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Overview paper: New insights into aerosol and climate in the Arctic

Jonathan P. D. Abbatt 1 W. Richard Leaitch 2 Amir A. Aliabadi 3 Allan K. Bertram 4 Jean-Pierre Blanchet 5 Aude Boivin-Rioux 6 Heiko Bozem 7 Julia Burkart 8 Rachel Y. W. Chang 9 Joannie Charette 6 Jai P. Chaubey 9 Robert J. Christensen 1 Ana Cirisan 5 Douglas B. Collins 10 Betty Croft 9 Joelle Dionne 9 Greg J. Evans 11 Christopher G. Fletcher 12 Marti Gali 13 Roghayeh Ghahremaninezhad 2 Eric Girard 5 Wanmin Gong 2 Michel Gosselin 6 Margaux Gourdal 14 Sarah J. Hanna 4 Hakase Hayashida 15 Andreas B. Herber 16 Sareh Hesaraki 17 Peter Hoor 7 Lin Huang 2 Rachel Hussherr 14 Victoria E. Irish 4 Setigui A. Keita 5 John K. Kodros 18 Franziska Köllner 7, 19 Felicia Kolonjari 2 Daniel Kunkel 7 Luis A. Ladino 20 Kathy S. Law 21 Maurice Levasseur 13 Quentin Libois 5 John Liggio 22 Martine Lizotte 13 Katrina M. Macdonald 11 Rashed Mahmood 15, 23 Randall V. Martin 9 Ryan H. Mason 4 Lisa A. Miller 24 Alexander Moravek 1 Eric Mortenson 15 Emma L. Mungall 1 Jennifer G. Murphy 1 Maryam Namazi 25 Ann-Lise Norman 26 Norman T. O'Neill 17 Jeffrey R. Pierce 18 Lynn M. Russell 27 Johannes M. Schneider 19 Hannes Schulz 16 Sangeeta Sharma 2 Meng Si 4 Ralf M. Staebler 2 Nadja S. Steiner 24 Jennie L. Thomas 28, 21 Knut von Salzen 23 Jeremy J. B. Wentzell 2 Megan Willis 29 Gregory R. Wentworth 30 Jun-Wei Xu 9 Jacqueline D. Yakobi-Hancock 31 
LATMOS - Laboratoire Atmosphères, Milieux, Observations Spatiales
Abstract : Motivated by the need to predict how the Arc-tic atmosphere will change in a warming world, this article summarizes recent advances made by the research consortium NETCARE (Network on Climate and Aerosols: Addressing Key Uncertainties in Remote Canadian Environments) that contribute to our fundamental understanding of Arctic aerosol particles as they relate to climate forcing. The overall goal of NETCARE research has been to use an in-terdisciplinary approach encompassing extensive field observations and a range of chemical transport, earth system, and biogeochemical models. Several major findings and advances have emerged from NETCARE since its formation in 2013. (1) Unexpectedly high summertime dimethyl sulfide (DMS) levels were identified in ocean water (up to 75 nM) and the overlying atmosphere (up to 1 ppbv) in the Cana-dian Arctic Archipelago (CAA). Furthermore, melt ponds, which are widely prevalent, were identified as an important DMS source (with DMS concentrations of up to 6 nM and a potential contribution to atmospheric DMS of 20 % in the study area). (2) Evidence of widespread particle nucleation and growth in the marine boundary layer was found in the CAA in the summertime, with these events observed on 41 % of days in a 2016 cruise. As well, at Alert, Nunavut, particles that are newly formed and grown under conditions of minimal anthropogenic influence during the months of July and August are estimated to contribute 20 % to 80 % of the 30-50 nm particle number density. DMS-oxidation-driven nucle-ation is facilitated by the presence of atmospheric ammonia arising from seabird-colony emissions, and potentially also from coastal regions, tundra, and biomass burning. Via accumulation of secondary organic aerosol (SOA), a significant fraction of the new particles grow to sizes that are active in cloud droplet formation. Although the gaseous precursors to Arctic marine SOA remain poorly defined, the measured levels of common continental SOA precursors (isoprene and monoterpenes) were low, whereas elevated mixing ratios of oxygenated volatile organic compounds (OVOCs) were inferred to arise via processes involving the sea surface micro-layer. (3) The variability in the vertical distribution of black carbon (BC) under both springtime Arctic haze and more pristine summertime aerosol conditions was observed. Measured particle size distributions and mixing states were used to constrain, for the first time, calculations of aerosol-climate interactions under Arctic conditions. Aircraft-and ground-based measurements were used to better establish the BC source regions that supply the Arctic via long-range transport mechanisms, with evidence for a dominant springtime contribution from eastern and southern Asia to the middle troposphere, and a major contribution from northern Asia to the surface. (4) Measurements of ice nucleating particles (INPs) in the Arctic indicate that a major source of these particles is mineral dust, likely derived from local sources in the summer and long-range transport in the spring. In addition, INPs are abundant in the sea surface microlayer in the Arctic, and possibly play a role in ice nucleation in the atmosphere when mineral dust concentrations are low. (5) Amongst multiple aerosol components, BC was observed to have the smallest effective deposition velocities to high Arctic snow (0.03 cm s −1).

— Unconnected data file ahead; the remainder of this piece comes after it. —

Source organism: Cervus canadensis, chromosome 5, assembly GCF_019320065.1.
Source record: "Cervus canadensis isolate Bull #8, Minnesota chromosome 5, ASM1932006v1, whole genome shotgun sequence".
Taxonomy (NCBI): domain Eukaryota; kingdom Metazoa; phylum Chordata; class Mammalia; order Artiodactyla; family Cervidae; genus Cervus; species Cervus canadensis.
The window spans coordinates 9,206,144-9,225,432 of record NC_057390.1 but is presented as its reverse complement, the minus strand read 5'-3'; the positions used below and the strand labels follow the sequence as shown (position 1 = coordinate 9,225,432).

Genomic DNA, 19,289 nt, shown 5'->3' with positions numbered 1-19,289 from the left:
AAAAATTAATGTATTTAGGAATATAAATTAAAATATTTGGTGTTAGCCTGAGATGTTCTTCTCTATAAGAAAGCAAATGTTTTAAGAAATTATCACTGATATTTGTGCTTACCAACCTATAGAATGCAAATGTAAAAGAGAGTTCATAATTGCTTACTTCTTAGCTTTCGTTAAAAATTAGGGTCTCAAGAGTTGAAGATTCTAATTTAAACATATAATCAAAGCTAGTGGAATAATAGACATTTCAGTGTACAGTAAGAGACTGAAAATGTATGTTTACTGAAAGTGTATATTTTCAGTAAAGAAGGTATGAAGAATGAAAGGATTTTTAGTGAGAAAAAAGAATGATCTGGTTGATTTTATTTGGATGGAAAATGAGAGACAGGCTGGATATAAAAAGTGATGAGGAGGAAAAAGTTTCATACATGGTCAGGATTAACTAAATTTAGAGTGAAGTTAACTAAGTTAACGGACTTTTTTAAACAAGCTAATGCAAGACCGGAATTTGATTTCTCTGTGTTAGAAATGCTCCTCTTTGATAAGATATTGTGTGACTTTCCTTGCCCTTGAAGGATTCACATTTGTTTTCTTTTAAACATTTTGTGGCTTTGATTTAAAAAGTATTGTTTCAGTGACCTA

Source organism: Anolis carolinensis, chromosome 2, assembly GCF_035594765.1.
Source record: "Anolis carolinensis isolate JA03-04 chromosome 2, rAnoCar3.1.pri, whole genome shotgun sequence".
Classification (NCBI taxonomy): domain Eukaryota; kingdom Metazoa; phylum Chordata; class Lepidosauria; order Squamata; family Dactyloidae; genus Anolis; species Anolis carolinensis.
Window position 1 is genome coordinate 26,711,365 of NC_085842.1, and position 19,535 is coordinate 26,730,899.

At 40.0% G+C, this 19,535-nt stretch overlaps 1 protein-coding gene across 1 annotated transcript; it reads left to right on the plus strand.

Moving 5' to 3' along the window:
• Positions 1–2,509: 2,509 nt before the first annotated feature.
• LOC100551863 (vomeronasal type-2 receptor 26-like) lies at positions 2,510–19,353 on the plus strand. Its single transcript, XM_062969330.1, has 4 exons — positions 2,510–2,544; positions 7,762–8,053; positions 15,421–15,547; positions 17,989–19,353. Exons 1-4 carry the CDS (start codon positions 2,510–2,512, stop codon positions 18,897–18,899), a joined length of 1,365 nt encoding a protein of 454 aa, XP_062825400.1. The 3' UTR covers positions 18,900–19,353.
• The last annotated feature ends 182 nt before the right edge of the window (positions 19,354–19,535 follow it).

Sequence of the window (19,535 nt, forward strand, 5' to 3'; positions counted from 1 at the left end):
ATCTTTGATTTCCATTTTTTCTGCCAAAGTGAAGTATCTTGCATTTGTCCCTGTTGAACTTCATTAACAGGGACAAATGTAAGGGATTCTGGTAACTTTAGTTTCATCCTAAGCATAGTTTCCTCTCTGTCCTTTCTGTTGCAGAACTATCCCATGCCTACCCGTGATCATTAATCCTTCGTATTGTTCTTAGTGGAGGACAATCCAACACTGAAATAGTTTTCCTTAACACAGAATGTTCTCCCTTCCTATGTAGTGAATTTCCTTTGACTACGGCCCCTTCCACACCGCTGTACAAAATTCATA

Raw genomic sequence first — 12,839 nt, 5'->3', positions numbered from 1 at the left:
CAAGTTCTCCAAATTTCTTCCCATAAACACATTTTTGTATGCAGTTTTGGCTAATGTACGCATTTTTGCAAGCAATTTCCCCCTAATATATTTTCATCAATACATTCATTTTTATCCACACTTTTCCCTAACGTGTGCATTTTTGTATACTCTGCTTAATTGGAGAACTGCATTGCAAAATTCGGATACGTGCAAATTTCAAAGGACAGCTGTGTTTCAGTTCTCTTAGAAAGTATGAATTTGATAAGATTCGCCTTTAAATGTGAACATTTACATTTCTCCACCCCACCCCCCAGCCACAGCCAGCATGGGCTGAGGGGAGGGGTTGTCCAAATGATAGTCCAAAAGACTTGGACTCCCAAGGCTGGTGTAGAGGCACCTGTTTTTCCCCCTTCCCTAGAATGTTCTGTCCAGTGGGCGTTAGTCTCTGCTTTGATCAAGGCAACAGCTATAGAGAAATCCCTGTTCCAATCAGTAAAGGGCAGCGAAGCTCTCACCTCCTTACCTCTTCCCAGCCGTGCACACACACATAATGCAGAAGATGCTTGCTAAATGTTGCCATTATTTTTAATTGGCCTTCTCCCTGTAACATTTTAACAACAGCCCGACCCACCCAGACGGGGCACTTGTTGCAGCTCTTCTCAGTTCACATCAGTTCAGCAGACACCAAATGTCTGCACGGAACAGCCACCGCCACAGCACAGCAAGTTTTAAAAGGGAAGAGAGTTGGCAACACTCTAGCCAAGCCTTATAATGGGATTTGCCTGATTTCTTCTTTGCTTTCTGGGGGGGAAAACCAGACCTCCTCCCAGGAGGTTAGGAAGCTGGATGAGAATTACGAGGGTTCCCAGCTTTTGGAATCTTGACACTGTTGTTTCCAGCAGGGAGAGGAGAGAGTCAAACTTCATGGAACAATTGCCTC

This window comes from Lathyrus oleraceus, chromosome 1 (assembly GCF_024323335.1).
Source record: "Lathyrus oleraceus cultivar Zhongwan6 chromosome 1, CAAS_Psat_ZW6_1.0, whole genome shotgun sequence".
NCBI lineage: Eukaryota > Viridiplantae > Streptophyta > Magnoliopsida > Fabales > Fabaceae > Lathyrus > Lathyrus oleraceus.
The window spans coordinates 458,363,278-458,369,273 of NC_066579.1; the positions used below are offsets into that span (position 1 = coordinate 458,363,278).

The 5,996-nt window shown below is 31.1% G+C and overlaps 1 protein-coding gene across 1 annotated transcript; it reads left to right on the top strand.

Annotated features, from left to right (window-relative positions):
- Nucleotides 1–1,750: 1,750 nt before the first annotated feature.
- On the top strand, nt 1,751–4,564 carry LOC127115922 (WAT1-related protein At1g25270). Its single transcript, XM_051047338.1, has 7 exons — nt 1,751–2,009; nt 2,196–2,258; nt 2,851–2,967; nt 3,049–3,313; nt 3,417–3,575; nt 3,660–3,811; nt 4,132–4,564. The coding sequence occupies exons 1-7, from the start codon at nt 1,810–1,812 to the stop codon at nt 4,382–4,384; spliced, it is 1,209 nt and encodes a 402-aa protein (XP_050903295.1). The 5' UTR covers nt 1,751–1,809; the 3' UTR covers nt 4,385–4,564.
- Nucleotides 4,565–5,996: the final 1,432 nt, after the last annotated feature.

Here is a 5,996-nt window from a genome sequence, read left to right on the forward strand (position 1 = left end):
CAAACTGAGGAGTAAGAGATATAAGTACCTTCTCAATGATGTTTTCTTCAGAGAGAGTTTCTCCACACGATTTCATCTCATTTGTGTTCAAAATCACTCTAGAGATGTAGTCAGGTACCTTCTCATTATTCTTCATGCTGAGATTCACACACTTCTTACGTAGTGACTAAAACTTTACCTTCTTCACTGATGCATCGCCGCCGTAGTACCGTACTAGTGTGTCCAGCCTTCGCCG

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Submitted on : Thursday, February 28, 2019 - 1:25:52 PM
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Jonathan P. D. Abbatt, W. Richard Leaitch, Amir A. Aliabadi, Allan K. Bertram, Jean-Pierre Blanchet, et al.. Overview paper: New insights into aerosol and climate in the Arctic. Atmospheric Chemistry and Physics, 2019, 19 (4), pp.2527-2560. ⟨10.5194/acp-19-2527-2019⟩. ⟨insu-02052254⟩



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